Metaphysica 8 (2):111-122 (2007)
Causal realists maintain that the causal relation consists in something more than its relata. Specifying this relation in nonreductive terms is however notoriously difficult. Michael Tooley has advanced a plausible account avoiding some of the relationâs most obvious difficulties, particularly where these concern the notion of a cross-temporal connection. His account distinguishes discrete from nondiscrete causation, where the latter is suitable to the continuity of cross-temporal causation. I argue, however, that such accounts face conceptual difficulties dating from Zenoâs time. A Bergsonian resolution of these difficulties appears to entail that, for the causal realist, there can be no indirect causal relations of the sort envisioned by Tooley. A consequence of this discussion is that the causal realist must conceive all causal relations as ultimately direct
|Keywords||No keywords specified (fix it)|
|Categories||categorize this paper)|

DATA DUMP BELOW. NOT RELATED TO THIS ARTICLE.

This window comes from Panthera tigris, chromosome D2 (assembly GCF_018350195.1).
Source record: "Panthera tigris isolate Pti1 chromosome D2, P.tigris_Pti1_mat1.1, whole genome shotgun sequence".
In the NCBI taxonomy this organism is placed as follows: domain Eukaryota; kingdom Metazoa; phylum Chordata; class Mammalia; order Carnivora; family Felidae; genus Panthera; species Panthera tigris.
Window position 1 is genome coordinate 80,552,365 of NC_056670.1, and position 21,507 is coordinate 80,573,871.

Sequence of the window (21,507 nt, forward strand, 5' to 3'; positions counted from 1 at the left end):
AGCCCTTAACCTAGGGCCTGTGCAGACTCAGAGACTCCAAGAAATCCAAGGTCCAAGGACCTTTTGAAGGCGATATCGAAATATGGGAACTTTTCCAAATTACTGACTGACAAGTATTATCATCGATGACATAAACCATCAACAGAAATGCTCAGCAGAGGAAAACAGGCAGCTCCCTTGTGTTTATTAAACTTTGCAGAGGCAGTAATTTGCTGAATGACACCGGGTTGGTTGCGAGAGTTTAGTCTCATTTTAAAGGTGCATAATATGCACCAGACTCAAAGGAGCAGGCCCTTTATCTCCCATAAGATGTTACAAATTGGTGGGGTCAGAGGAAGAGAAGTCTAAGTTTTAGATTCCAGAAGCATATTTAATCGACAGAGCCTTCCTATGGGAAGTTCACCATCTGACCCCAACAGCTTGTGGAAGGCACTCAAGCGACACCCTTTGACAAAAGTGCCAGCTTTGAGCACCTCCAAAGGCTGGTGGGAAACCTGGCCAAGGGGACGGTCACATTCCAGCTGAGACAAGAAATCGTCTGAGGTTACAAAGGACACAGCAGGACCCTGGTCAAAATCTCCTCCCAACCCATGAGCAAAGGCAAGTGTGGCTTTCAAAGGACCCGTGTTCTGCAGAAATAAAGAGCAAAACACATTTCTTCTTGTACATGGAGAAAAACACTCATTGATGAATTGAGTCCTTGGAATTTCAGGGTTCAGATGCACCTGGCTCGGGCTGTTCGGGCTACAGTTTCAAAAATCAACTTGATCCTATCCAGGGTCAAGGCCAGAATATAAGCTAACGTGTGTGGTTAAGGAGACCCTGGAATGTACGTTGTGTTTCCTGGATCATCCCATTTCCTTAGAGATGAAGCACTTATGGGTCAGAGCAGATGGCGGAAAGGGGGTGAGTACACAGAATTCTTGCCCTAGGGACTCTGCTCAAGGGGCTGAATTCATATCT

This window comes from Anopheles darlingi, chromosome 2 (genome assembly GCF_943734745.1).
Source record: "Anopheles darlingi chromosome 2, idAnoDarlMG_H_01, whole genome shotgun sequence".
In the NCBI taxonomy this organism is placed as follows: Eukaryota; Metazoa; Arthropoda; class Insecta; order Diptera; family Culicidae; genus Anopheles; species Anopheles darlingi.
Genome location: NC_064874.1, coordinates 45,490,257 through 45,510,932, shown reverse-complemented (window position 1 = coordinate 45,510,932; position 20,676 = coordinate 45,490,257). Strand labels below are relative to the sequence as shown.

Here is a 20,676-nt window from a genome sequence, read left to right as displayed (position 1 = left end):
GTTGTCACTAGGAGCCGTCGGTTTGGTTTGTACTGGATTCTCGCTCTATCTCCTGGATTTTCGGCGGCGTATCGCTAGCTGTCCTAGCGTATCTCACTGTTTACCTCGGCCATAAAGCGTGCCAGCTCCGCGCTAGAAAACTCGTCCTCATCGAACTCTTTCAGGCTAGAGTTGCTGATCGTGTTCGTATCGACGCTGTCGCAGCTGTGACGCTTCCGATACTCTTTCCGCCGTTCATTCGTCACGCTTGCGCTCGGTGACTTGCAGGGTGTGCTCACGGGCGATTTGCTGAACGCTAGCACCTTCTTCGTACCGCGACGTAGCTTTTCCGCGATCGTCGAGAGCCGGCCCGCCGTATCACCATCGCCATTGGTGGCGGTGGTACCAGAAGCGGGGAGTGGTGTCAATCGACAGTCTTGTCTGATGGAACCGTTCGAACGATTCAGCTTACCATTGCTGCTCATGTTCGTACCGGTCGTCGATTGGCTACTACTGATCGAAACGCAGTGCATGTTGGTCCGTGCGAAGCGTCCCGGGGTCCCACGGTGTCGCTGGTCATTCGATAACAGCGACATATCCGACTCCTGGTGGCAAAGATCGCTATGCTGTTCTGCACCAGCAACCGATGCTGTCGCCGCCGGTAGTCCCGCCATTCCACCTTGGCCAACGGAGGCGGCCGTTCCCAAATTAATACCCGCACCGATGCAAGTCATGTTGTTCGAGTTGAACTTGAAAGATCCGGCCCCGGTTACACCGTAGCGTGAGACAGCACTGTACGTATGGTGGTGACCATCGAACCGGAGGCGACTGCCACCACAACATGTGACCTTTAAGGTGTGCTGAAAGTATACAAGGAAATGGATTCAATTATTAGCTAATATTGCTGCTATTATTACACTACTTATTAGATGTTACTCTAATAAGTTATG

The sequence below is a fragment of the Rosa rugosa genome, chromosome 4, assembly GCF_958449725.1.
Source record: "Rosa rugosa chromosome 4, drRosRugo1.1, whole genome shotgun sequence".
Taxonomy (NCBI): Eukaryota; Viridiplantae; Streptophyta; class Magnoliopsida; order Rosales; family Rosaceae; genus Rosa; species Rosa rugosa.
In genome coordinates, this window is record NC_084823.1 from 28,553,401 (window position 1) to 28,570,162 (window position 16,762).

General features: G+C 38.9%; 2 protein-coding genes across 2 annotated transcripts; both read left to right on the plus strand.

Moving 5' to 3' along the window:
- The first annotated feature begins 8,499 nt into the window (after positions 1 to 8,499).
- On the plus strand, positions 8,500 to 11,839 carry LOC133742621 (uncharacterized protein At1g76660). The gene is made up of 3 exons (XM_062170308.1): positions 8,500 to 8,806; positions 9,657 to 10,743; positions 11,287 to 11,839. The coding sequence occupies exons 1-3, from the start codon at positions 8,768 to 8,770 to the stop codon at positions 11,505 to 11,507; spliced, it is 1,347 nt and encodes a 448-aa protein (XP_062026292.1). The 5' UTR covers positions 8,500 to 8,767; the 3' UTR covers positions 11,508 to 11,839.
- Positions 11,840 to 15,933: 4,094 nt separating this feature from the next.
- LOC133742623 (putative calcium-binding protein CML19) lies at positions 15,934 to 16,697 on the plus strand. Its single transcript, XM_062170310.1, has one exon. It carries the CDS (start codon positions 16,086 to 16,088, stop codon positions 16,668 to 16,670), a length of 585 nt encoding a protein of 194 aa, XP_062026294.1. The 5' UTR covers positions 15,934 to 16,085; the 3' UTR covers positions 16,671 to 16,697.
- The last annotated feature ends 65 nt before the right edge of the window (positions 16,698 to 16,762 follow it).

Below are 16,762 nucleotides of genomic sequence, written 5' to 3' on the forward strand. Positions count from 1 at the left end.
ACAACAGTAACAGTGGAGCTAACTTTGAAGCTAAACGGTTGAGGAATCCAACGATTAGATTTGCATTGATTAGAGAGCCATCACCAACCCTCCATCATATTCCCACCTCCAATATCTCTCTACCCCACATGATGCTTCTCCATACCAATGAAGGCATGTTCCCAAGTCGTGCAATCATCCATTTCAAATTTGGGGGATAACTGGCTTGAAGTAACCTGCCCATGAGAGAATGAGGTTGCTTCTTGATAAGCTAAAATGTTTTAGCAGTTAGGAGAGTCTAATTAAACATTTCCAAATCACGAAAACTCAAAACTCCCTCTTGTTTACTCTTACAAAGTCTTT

References found in this work BETA
No references found.
Citations of this work BETA
No citations found.
Similar books and articles
Dis-Unified Pluralist Accounts of Causation.Jason Taylor - 2009 - Pacific Philosophical Quarterly 90 (3):388-401.
Causal Powers, Realization, and Mental Causation.Frank Hofmann - 2007 - Erkenntnis 67 (2):173 - 182.
Singular Causation Without Dispositions.María José García-Encinas - 2011 - Theoria: Revista de Teoría, Historia y Fundamentos de la Ciencia 26 (1):35-50.
The Interventionist Account of Causation and the Basing Relation.Kevin McCain - 2012 - Philosophical Studies 159 (3):357-382.
Nonreductive Individualism Part II—Social Causation.R. Keith Sawyer - 2003 - Philosophy of the Social Sciences 33 (2):203-224.
Added to index2010-08-24
Total downloads12 ( #378,577 of 2,172,040 )
Recent downloads (6 months)1 ( #325,337 of 2,172,040 )
How can I increase my downloads?